Gene-environment interaction ups risk of preeclampsia
A genetic variant, AGT2R, in mothers, fathers, and neonates is associated with a significantly increased risk of preeclampsia in mothers with a body mass index of 25 kg/m² or more, according to a study published online Nov. 5 in Placenta.
(HealthDay)—A genetic variant, AGT2R, in mothers, fathers, and neonates is associated with a significantly increased risk of preeclampsia in mothers with a body mass index (BMI) of 25 kg/m² or more, according to a study published online Nov. 5 in Placenta.
Ang Zhou, M.D., from the University of Adelaide in Australia, and colleagues analyzed data from 2,121 Caucasian parent-infant trios, 123 of whom had preeclamptic pregnancies; 1,185 uncomplicated pregnancies served as controls. DNA was extracted from buffy coats and genotyped for polymorphisms in AGT1R and AGT2R. Doppler sonography was performed at 20 weeks of gestation on the uterine arteries.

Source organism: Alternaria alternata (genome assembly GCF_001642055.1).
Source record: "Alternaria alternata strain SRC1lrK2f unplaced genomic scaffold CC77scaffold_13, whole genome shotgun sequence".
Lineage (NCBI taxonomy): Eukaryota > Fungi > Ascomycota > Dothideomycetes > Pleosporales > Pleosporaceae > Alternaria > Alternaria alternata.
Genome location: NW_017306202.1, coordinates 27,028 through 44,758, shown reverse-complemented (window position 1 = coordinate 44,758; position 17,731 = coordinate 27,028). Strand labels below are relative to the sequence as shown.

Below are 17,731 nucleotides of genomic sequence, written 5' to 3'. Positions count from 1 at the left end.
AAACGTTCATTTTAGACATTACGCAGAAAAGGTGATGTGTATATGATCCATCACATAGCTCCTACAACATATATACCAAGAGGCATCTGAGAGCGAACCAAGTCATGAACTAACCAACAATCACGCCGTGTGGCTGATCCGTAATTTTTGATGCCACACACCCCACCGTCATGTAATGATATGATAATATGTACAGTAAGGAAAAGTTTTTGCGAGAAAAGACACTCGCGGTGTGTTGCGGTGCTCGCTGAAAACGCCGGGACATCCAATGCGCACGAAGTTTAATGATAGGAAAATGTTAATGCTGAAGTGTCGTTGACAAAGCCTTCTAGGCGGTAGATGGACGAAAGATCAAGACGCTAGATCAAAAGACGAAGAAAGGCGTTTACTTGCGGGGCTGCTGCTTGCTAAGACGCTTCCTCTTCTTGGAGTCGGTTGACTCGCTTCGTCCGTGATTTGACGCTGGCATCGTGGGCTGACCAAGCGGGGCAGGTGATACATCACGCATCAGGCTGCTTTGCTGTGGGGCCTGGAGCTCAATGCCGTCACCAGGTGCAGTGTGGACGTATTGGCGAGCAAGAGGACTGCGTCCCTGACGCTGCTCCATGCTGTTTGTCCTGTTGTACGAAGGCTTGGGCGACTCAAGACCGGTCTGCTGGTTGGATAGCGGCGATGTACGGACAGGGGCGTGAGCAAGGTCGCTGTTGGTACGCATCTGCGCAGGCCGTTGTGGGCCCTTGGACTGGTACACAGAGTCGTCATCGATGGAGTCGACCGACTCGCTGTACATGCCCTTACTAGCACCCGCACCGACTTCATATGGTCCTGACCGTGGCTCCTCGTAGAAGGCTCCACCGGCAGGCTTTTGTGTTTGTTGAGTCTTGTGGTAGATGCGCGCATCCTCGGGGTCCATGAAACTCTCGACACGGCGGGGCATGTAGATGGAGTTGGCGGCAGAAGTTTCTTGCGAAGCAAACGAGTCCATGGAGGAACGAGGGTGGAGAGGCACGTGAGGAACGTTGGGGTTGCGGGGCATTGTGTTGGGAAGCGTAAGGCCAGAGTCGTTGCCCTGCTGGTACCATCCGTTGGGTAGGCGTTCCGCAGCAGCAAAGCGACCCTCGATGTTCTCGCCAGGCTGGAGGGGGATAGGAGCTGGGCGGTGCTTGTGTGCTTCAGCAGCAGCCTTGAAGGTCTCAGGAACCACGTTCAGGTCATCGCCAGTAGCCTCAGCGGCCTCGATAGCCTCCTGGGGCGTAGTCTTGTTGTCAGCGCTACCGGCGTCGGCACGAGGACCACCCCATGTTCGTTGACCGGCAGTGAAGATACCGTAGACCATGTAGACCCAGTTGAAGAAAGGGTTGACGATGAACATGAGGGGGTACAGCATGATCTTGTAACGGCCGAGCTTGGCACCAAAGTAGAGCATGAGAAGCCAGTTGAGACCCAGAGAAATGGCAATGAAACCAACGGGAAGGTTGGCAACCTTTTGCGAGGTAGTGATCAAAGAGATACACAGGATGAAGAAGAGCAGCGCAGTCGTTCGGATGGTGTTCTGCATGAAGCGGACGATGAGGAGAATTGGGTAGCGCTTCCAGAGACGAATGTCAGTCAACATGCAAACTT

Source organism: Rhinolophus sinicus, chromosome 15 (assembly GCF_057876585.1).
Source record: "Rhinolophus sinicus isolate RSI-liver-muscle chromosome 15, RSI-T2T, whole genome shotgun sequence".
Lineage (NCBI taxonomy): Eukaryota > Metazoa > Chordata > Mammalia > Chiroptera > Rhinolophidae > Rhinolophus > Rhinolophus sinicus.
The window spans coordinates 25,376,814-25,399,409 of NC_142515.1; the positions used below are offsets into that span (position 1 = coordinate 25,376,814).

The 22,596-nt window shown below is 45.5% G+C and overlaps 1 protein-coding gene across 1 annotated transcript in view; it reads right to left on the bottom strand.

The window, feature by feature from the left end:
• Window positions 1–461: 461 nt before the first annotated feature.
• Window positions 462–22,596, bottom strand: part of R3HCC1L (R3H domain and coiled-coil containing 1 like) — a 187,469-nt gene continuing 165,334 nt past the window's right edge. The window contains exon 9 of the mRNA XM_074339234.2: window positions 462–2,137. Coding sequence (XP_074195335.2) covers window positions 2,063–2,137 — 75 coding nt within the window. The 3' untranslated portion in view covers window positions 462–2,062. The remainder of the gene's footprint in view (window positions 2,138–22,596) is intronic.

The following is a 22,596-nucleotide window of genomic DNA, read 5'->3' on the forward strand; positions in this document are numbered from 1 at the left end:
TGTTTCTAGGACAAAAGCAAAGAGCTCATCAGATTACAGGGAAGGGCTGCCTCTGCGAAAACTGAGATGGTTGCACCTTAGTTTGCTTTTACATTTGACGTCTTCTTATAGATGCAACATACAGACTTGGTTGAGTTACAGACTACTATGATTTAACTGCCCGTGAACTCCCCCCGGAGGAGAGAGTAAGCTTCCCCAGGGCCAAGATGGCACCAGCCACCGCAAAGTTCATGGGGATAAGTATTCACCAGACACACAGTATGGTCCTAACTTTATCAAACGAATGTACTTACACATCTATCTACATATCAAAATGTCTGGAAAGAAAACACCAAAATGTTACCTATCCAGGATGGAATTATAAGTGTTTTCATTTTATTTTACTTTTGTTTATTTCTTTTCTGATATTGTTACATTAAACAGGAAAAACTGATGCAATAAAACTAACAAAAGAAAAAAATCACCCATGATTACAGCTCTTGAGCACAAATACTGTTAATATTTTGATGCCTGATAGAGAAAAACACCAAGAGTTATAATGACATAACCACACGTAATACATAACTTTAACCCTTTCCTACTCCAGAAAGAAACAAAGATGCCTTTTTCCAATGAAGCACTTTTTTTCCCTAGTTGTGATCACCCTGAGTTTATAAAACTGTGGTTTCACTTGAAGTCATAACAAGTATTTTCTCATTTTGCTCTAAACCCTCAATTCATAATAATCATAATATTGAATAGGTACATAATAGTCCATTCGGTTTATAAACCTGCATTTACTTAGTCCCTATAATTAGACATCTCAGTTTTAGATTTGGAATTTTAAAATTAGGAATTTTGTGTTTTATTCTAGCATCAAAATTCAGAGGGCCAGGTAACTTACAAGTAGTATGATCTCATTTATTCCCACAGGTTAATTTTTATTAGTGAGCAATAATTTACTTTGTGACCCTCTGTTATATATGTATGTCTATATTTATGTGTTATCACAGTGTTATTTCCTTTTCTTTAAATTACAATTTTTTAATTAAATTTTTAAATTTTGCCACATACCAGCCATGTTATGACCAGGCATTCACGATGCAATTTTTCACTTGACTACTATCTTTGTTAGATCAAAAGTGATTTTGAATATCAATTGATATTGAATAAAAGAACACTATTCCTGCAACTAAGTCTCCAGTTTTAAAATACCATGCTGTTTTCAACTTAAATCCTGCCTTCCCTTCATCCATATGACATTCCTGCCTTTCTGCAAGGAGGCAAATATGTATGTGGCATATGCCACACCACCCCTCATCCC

The researchers identified four polymorphisms in AGT1R and AGT2R genes (AGT1R A1166C, AGT2R C4599A, AGT2R A1675G, and AGT2R T1134C), with significant associations observed for AGT2R C4599A. For women with BMI ≥25 kg/m², maternal and neonatal AGT2R C4599A AA versus CC genotype correlated with an increased risk for preeclampsia (adjusted odds ratio [aOR], 2.1 and 3.0, respectively). In the same subset of women, the paternal AGT2R C4599A A allele versus the C allele correlated with an increased risk for preeclampsia and uterine artery bilateral notching at 20 weeks of gestation (aOR, 1.9 and 2.1, respectively).
"AGT2R C4599A in mothers, fathers, and babies was associated with preeclampsia and this association was only apparent in pregnancies in which the women had a BMI ≥25 kg/m², suggesting a gene-environment interaction," Zhou and colleagues conclude.
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